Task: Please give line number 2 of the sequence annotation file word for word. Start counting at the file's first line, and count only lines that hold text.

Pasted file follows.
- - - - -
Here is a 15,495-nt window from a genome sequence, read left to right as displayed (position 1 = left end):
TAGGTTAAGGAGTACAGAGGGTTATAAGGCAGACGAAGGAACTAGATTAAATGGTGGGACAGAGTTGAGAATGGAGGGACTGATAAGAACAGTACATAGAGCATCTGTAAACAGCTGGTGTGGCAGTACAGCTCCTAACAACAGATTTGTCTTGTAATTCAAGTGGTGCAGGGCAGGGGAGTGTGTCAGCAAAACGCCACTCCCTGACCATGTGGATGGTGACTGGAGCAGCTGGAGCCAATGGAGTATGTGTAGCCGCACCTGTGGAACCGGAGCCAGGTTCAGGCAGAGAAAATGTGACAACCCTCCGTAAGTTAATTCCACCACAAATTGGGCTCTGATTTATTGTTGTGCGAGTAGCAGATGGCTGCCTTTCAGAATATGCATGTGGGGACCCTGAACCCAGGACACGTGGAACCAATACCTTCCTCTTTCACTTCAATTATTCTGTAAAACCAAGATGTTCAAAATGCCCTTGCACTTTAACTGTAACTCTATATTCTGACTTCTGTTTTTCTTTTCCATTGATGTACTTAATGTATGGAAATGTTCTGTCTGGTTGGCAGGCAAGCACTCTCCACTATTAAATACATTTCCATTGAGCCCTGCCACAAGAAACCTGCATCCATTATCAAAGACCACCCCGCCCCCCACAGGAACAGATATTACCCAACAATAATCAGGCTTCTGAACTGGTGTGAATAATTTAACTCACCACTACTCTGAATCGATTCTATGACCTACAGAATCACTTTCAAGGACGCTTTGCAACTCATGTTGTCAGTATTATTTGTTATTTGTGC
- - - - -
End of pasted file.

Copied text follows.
TAGGTTAAGGAGTACAGAGGGTTATAAGGCAGACGAAGGAACTAGATTAAATGGTGGGACAGAGTTGAGAATGGAGGGACTGATAAGAACAGTACATAGAGCATCTGTAAACAGCTGGTGTGGCAGTACAGCTCCTAACAACAGATTTGTCTTGTAATTCAAGTGGTGCAGGGCAGGGGAGTGTGTCAGCAAAACGCCACTCCCTGACCATGTGGATGGTGACTGGAGCAGCTGGAGCCAATGGAGTATGTGTAGCCGCACCTGTGGAACCGGAGCCAGGTTCAGGCAGAGAAAATGTGACAACCCTCCGTAAGTTAATTCCACCACAAATTGGGCTCTGATTTATTGTTGTGCGAGTAGCAGATGGCTGCCTTTCAGAATATGCATGTGGGGACCCTGAACCCAGGACACGTGGAACCAATACCTTCCTCTTTCACTTCAATTATTCTGTAAAACCAAGATGTTCAAAATGCCCTTGCACTTTAACTGTAACTCTATATTCTGACTTCTGTTTTTCTTTTCCATTGATGTACTTAATGTATGGAAATGTTCTGTCTGGTTGGCAGGCAAGCACTCTCCACTATTAAATACATTTCCATTGAGCCCTGCCACAAGAAACCTGCATCCATTATCAAAGACCACCCCGCCCCCCACAGGAACAGATATTACCCAACAATAATCAGGCTTCTGAACTGGTGTGAATAATTTAACTCACCACTACTCTGAATCGATTCTATGACCTACAGAATCACTTTCAAGGACGCTTTGCAACTCATGTTGTCAGTATTATTTGTTATTTGTGC